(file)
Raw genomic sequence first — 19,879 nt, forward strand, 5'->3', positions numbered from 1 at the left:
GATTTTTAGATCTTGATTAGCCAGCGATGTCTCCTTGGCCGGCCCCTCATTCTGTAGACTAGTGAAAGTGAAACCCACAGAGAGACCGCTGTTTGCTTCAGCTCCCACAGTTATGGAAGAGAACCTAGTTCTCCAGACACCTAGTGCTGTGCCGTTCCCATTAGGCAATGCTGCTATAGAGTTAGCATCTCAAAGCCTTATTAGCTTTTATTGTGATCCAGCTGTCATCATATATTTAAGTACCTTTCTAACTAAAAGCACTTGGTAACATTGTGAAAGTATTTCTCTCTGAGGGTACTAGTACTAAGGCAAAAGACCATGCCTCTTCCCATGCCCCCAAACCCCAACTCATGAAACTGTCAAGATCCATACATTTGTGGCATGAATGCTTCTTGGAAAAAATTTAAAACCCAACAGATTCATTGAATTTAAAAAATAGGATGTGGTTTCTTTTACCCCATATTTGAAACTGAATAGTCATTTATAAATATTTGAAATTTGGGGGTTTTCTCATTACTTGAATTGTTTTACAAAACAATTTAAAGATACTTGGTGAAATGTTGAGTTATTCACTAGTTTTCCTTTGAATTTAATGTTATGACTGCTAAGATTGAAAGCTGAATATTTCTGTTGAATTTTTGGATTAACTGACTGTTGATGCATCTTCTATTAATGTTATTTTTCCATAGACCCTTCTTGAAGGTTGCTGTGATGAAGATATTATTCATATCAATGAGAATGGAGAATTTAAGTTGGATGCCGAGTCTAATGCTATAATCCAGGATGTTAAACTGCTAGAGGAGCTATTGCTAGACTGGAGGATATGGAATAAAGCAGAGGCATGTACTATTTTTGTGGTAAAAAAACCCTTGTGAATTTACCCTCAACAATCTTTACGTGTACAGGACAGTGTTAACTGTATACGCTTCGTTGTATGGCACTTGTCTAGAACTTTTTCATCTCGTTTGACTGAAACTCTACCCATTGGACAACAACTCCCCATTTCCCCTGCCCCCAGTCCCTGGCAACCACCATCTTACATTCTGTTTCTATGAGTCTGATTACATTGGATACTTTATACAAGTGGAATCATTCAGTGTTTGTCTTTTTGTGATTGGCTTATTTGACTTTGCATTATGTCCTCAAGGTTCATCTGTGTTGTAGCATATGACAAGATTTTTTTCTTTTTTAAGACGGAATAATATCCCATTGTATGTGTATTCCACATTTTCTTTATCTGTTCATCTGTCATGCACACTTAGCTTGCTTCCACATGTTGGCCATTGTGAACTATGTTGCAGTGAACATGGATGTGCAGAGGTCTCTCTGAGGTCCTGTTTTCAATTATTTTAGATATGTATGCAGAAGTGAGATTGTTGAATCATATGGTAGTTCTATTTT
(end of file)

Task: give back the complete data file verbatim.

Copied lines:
Raw genomic sequence first — 19,879 nt, forward strand, 5'->3', positions numbered from 1 at the left:
GATTTTTAGATCTTGATTAGCCAGCGATGTCTCCTTGGCCGGCCCCTCATTCTGTAGACTAGTGAAAGTGAAACCCACAGAGAGACCGCTGTTTGCTTCAGCTCCCACAGTTATGGAAGAGAACCTAGTTCTCCAGACACCTAGTGCTGTGCCGTTCCCATTAGGCAATGCTGCTATAGAGTTAGCATCTCAAAGCCTTATTAGCTTTTATTGTGATCCAGCTGTCATCATATATTTAAGTACCTTTCTAACTAAAAGCACTTGGTAACATTGTGAAAGTATTTCTCTCTGAGGGTACTAGTACTAAGGCAAAAGACCATGCCTCTTCCCATGCCCCCAAACCCCAACTCATGAAACTGTCAAGATCCATACATTTGTGGCATGAATGCTTCTTGGAAAAAATTTAAAACCCAACAGATTCATTGAATTTAAAAAATAGGATGTGGTTTCTTTTACCCCATATTTGAAACTGAATAGTCATTTATAAATATTTGAAATTTGGGGGTTTTCTCATTACTTGAATTGTTTTACAAAACAATTTAAAGATACTTGGTGAAATGTTGAGTTATTCACTAGTTTTCCTTTGAATTTAATGTTATGACTGCTAAGATTGAAAGCTGAATATTTCTGTTGAATTTTTGGATTAACTGACTGTTGATGCATCTTCTATTAATGTTATTTTTCCATAGACCCTTCTTGAAGGTTGCTGTGATGAAGATATTATTCATATCAATGAGAATGGAGAATTTAAGTTGGATGCCGAGTCTAATGCTATAATCCAGGATGTTAAACTGCTAGAGGAGCTATTGCTAGACTGGAGGATATGGAATAAAGCAGAGGCATGTACTATTTTTGTGGTAAAAAAACCCTTGTGAATTTACCCTCAACAATCTTTACGTGTACAGGACAGTGTTAACTGTATACGCTTCGTTGTATGGCACTTGTCTAGAACTTTTTCATCTCGTTTGACTGAAACTCTACCCATTGGACAACAACTCCCCATTTCCCCTGCCCCCAGTCCCTGGCAACCACCATCTTACATTCTGTTTCTATGAGTCTGATTACATTGGATACTTTATACAAGTGGAATCATTCAGTGTTTGTCTTTTTGTGATTGGCTTATTTGACTTTGCATTATGTCCTCAAGGTTCATCTGTGTTGTAGCATATGACAAGATTTTTTTCTTTTTTAAGACGGAATAATATCCCATTGTATGTGTATTCCACATTTTCTTTATCTGTTCATCTGTCATGCACACTTAGCTTGCTTCCACATGTTGGCCATTGTGAACTATGTTGCAGTGAACATGGATGTGCAGAGGTCTCTCTGAGGTCCTGTTTTCAATTATTTTAGATATGTATGCAGAAGTGAGATTGTTGAATCATATGGTAGTTCTATTTT